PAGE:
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Bronx Poems

Bronx Poems

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Published by Louis Cepeda
Poems about living in the South Bronx.
Poems about living in the South Bronx.

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Published by: Louis Cepeda on Dec 27, 2012
Copyright:Attribution Non-commercial


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By: Louis CepedaOn the street garbage cansline either side like tombstones,their ripe stench hoveringin the air like an unending fart.On the steps Dona Amparo
talks about Juanita‟s baby
 who was bitten by a ratand needed to be hospitalized.On the corner skinny Cheito
claims he‟s off of drugs
because they‟re ruining his life
 while he puffs on a Pall Mall.From her window Diana staresin fear at the movement below,the memory of her rape stilllingering in her teenage mind.On the fire escape Eddie sitslooking through iron barsat aging, abandoned buildingswith graffiti written epitaphs.
In Carlito‟s Bar, Senor Vargas
 drinks his third morning beerwatching reports that water was
found on the moon‟s surface,
 a discovery of great significance,the anchorman proudly declares,for it might be possible for peopleto live and survive on the moon.
By: Louis CepedaI write of lovebecause in dreams I seethe bullets rip apartmisguided young men,their bodies face downin the mudin their bloodremind me of prehistoric Man;eye to eyeclub on clubblow for blow.Only when I kiss
your softest partsor take your carnal offeringsdo I feel contentment
and forget that I‟m
 part of the same tribe.
I Wanted To Look Lighter Than Darker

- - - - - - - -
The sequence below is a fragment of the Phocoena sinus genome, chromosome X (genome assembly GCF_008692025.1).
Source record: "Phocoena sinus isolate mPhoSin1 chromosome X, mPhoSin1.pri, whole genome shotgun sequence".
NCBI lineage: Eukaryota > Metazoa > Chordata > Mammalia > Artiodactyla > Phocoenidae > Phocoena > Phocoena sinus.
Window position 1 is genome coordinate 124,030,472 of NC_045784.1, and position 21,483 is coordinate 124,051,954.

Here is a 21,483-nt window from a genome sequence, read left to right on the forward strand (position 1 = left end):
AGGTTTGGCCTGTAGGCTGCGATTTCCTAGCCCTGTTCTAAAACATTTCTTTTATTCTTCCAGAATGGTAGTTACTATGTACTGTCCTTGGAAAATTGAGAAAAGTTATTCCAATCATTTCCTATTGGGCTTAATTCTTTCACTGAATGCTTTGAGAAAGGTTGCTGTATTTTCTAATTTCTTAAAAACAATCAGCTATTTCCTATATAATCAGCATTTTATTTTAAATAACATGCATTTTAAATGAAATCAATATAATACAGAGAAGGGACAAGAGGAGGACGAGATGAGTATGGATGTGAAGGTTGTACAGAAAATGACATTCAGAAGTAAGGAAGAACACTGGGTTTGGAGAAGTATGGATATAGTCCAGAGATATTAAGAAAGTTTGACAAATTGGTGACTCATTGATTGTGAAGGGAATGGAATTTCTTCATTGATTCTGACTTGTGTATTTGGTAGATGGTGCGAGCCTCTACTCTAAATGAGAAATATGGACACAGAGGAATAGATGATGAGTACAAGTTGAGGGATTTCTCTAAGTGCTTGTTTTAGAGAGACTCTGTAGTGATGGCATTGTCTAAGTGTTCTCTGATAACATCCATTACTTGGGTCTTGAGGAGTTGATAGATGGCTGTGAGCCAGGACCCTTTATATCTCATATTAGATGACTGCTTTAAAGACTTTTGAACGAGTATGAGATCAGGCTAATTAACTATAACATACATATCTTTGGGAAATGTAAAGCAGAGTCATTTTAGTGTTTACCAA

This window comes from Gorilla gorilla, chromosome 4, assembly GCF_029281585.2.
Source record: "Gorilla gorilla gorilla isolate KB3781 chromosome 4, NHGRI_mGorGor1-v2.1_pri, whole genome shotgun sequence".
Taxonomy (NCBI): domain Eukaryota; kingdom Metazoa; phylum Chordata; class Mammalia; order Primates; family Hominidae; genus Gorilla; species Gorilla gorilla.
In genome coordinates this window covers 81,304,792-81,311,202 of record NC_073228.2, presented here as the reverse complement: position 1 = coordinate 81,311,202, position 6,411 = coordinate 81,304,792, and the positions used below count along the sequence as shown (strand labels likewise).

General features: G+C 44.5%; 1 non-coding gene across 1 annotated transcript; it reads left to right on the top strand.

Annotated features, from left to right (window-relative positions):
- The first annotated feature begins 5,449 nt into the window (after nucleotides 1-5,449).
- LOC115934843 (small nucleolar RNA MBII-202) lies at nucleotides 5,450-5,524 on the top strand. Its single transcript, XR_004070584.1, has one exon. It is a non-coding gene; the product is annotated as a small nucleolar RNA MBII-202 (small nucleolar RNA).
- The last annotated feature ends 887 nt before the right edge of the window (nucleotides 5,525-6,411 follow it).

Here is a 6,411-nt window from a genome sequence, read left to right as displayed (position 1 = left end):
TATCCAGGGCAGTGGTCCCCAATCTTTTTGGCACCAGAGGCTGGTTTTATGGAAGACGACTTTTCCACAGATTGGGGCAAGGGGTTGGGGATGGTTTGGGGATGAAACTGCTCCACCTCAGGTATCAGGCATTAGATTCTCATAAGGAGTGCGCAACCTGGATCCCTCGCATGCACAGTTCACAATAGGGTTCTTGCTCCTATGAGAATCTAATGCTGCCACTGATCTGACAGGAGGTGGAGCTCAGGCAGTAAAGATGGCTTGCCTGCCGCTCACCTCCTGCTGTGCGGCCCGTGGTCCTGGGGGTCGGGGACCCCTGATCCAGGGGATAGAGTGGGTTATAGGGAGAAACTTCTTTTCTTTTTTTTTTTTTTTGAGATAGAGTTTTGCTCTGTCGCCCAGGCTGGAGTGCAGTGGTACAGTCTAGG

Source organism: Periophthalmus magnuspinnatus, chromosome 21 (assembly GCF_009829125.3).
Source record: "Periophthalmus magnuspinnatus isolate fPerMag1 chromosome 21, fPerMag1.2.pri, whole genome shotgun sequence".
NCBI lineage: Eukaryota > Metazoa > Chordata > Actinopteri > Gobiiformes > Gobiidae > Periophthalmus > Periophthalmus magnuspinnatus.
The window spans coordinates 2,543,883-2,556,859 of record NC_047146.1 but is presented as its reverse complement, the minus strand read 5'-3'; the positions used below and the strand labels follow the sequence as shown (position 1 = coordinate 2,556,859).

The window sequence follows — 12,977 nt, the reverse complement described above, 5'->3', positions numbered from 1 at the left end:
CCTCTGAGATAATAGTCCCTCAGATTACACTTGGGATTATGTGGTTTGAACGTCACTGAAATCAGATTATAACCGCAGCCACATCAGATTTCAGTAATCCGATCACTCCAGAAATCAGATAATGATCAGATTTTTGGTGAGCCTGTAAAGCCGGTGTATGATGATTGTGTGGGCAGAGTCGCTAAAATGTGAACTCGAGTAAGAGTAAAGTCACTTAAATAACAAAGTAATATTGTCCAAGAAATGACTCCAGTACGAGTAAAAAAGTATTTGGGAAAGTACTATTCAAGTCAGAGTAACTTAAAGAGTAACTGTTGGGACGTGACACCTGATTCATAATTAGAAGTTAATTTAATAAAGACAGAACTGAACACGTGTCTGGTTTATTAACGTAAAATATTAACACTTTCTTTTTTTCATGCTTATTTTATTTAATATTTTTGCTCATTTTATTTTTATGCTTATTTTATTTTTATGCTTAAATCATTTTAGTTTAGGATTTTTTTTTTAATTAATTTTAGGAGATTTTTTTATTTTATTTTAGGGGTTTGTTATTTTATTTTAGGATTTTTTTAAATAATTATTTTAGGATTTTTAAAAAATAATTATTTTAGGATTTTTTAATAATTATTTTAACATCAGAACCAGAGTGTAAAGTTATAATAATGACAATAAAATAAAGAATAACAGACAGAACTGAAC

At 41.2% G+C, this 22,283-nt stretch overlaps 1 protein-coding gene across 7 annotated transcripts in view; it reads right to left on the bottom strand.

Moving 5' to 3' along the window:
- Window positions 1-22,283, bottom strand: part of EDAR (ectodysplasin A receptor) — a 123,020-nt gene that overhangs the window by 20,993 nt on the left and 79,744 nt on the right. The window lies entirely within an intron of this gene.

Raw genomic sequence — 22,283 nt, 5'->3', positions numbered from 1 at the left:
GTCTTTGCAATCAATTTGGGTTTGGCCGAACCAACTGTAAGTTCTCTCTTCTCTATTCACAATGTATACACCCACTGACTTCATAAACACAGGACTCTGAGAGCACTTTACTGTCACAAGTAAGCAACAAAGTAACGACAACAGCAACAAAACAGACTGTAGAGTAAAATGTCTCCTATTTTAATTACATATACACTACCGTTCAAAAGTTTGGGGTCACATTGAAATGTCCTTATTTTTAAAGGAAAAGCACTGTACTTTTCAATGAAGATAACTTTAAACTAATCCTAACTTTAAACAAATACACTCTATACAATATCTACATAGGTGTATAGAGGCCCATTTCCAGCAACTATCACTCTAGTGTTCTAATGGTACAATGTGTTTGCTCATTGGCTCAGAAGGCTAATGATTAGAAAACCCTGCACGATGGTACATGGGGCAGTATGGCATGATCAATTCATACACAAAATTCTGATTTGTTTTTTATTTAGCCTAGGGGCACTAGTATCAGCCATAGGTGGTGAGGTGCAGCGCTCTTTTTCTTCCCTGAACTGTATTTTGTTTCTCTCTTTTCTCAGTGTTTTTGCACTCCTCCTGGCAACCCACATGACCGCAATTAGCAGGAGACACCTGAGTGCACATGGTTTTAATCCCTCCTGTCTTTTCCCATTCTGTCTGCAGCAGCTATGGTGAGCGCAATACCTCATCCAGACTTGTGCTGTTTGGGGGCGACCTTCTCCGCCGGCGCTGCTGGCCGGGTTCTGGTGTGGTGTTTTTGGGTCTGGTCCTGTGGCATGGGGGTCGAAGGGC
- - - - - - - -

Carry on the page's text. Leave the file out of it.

By: Louis CepedaI wanted to look lighter than darkerbecause often my boss looked pass meto wide-eyed, golden-haired mannequinswith perfect teeth and Listerine smiles,who echoed conventional wisdom they acquiredat ivy-laced institutions of whiter learning.I wanted to look lighter than darkerbecause in my formative years at Lincoln High,our suburban staff preached equality for allin rooms lined with photographic shrinesto men who owned slaves and advocatedthe hostile takeover of Indian nations.I wanted to look lighter than darkerbecause in movies I saw people of colorturned into clowns, pimps and lustful women;delivering the bleached out words of hack writers,who drove fancy cars and scripted their versionof being dark and blue in our concrete jungles.
By: Louis CepedaFor twenty-five years of his lifehe woke up winter mornings,long before the night turned light,before the warmth of the sunentered his heatless apartmentto touch his sleeping children.For twenty-five years of his lifehe rode cold, desolate trainson a stomach consisting oftoast and a cup of
,still tired from too little sleeptoo many things to worry about.
For twenty-five years of his lifehe washed dried egg yolk andgrease from lackluster platesuntil his aging hands ached badly,turning a hideous, ruddy tonefrom steaming, soapy waters.For twenty-five years of his life,he heard American voices cruellymocking his own native tongue:"
Mira hombre
Oye, tu, Jose
 Always demeaning, always demanding,always with a sense of ridicule.For twenty-five years of his lifehe watched his children lose hope,his wife become sickly and old;and he often thought it quite oddthat those who believe in Godshould have to suffer the most.For twenty-five years of his lifehe worked hard for
,accommodating his every demand;until one cold day he was toldthat he was getting too old,abruptly replaced by a much younger face.For twenty-five dollars he bought a gun,then drunk with despair shot
;and laughed at his own trial,and cried when his wife cried,and went to
‟s jail
 accused of being the criminal.
By: Louis CepedaI love you, I wishthere was more to say.
But it‟s that simple,
it‟s that strange.
 I wish I could describe it,I know a woman needs that.But I just love you,that alluring mouth,those soulful eyes,your delicate touch.

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